|Birth: ||Aug. 8, 1799|
|Death: ||Jul., 1860|
Philip (Gebhard) Kephart
Wife Mary Babcock 1812 – 1887
1830 – 1914
Barbara Anna Kephart
1834 – 1885
Sarah Jane Kephart
1837 – 1919
John Henry Kephart
1840 – 1917
Jacob Addison Kephart
1844 – 1914
Don't know if he was ever buried at a cemetery.
One of the most gruesome tragedies of the early history of Batavia occurred about one and one-half miles north of Batavia on Cedar Creek. On June 29, 1860, T. B. Barnett was fishing in Cedar Creek when his fish hook caught in something and in pulling it to be the body of a woman. Looking farther he found the bodies of a little girl, about three years old, and a boy was young approximately nine years old. The woman and the girl had drifted partially under a tree that had fallen into the water and the boy
was found a short distance away under a log.
Mr. Barnett spread the news and a message was sent to Fairfield about midnight after the sheriff and coroner. An inquest was held and the following statement was made:
"State of Iowa, Jefferson County. An inquisition held in Batavia, Jefferson County, State of Iowa, before said county, upon the bodies of three persons lying dead, found in Cedar Creek. The said jurors upon their oath do say, that the said persons names unknown, came to death by some person, as there are four large cuts on the head of the woman; one just before her right ear, one on her forehead; jaw broken, skull broken, and the left shoulder broken. The boy had wounds on his forehead, skull broken and
brains oozing out, another wound on the back of the head, skull mashed, with a bruise on the left arm. The girl had her right cheek, with part of her upper lip, and part of her nose, upper jaw, and teeth cut off, with her under jaw considerably fractured.
"We the jury are of the opinion that the wounds were sufficient to produce immediate death. The woman had blue eyes, dark auburn hair, and was about thirty years of age. The boy had blue eyes and auburn hair, and was
either eight or nine years old. the girl had blue eyes and auburn hair and was about three years old. All of which we submit this first day of July, 1860. Thomas Barnes, coroner, A. Collins, H. P. Holmes, John Adams, jurors.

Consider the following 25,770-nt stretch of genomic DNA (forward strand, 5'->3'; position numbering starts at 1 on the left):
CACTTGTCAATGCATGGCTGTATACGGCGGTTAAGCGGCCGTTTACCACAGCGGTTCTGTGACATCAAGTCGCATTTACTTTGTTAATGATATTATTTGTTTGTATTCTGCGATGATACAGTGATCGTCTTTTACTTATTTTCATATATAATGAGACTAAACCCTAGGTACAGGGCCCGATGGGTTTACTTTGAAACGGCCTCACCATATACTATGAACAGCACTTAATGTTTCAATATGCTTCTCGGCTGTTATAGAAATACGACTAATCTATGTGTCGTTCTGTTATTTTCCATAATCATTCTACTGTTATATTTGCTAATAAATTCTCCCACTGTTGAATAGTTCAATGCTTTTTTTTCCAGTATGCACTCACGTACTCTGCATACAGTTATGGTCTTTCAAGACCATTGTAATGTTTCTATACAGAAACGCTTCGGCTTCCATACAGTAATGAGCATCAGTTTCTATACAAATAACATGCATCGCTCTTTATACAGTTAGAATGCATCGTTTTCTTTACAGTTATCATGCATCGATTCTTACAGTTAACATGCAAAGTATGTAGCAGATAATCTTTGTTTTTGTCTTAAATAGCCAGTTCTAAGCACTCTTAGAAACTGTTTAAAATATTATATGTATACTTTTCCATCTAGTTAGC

The county judge immediately issued the following handbill offering a reward for the arrest of the murderer.--Two Hundred Dollars Reward--A woman and two children were murdered in this county on Friday evening last, and the bodies thrown into Cedar Creek north of Batavia. The murderer is supposed to be six feet high of ordinary weight, dark complexion, without whiskers, and when seen on Friday afternoon was wearing a half worn Leghornhat and a dirty white shirt; and was without a coat or vest.
He was driving two yoke of oxen to a wagon. The wagon was an old, light, two horse wagon, muslin cover, dirty and old, but sound. The lead yoke of cattle was the smallest, and of a yellowish-red color with some white; the other yoke was dark red and brindle, the bridle being on the near
side. An old fashioned red and matched work coverlet was over the forehead of the wagon. With the team were two dogs, one a reddish-yellow, and a puppy of four or five months. From the tracks where the bodies were carried
to the creek it was supposed there were two persons involved in the murder.
On behalf of the county of Jefferson--I offer a reward of $200.00 for the apprehension of the murderer or murderers.
William K. Alexander--County Judge
Fairfield, Iowa--July 1, 1860
An additional reward was raised by a subscription from Batavia and Fairfield residents. Sheriff Roff started at once for Batavia, where he had learned that an old man and a little boy, with an oxen team, answering tothe
description given in the handbills had been seen on the road that day near, where the bodies were found. The sheriff, with David Huffstutter,Harrison Smith, William Tegarden, H. A. Miller, Andrew Smith, Lewis Spurlock
and Samuel Espe, together with several from here started out in pursuit and tracked the party to Upton, Missouri and found the old man and the boy four miles south of there. One of the oxen had a crooked hoof and they followed